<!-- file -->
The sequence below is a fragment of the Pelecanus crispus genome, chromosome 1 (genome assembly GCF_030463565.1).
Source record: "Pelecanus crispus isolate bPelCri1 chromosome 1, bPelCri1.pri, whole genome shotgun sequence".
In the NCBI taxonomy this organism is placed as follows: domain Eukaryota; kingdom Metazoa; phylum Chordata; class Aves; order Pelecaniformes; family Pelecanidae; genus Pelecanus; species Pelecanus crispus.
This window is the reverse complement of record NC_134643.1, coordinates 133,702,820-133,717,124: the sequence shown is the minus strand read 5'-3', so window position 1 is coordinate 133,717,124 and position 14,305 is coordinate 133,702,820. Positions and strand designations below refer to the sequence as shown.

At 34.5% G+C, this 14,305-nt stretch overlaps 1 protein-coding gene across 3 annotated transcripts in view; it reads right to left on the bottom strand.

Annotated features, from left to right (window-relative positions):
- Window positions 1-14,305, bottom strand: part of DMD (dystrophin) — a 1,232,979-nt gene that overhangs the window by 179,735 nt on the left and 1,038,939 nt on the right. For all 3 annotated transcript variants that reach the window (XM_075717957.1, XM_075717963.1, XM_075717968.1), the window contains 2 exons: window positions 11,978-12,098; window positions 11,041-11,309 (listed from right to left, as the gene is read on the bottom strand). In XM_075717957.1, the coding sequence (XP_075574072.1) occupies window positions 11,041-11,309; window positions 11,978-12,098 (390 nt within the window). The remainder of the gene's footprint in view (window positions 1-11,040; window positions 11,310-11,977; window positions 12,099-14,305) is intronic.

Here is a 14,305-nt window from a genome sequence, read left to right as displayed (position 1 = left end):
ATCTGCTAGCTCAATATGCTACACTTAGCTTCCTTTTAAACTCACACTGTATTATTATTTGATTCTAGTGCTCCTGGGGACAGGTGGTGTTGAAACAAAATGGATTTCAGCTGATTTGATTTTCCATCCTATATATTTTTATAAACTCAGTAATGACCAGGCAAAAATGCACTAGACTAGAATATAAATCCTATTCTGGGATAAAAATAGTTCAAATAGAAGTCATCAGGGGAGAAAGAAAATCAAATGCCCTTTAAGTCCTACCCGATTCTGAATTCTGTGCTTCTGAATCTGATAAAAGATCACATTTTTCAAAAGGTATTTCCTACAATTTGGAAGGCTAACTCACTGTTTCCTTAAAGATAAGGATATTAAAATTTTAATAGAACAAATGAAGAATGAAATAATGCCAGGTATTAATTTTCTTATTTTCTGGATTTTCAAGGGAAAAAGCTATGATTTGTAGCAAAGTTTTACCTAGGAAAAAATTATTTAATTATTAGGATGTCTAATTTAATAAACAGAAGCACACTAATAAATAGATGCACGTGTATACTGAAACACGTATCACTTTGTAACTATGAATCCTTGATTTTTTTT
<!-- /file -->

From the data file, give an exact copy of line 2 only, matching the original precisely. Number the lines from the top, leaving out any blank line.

Source record: "Pelecanus crispus isolate bPelCri1 chromosome 1, bPelCri1.pri, whole genome shotgun sequence".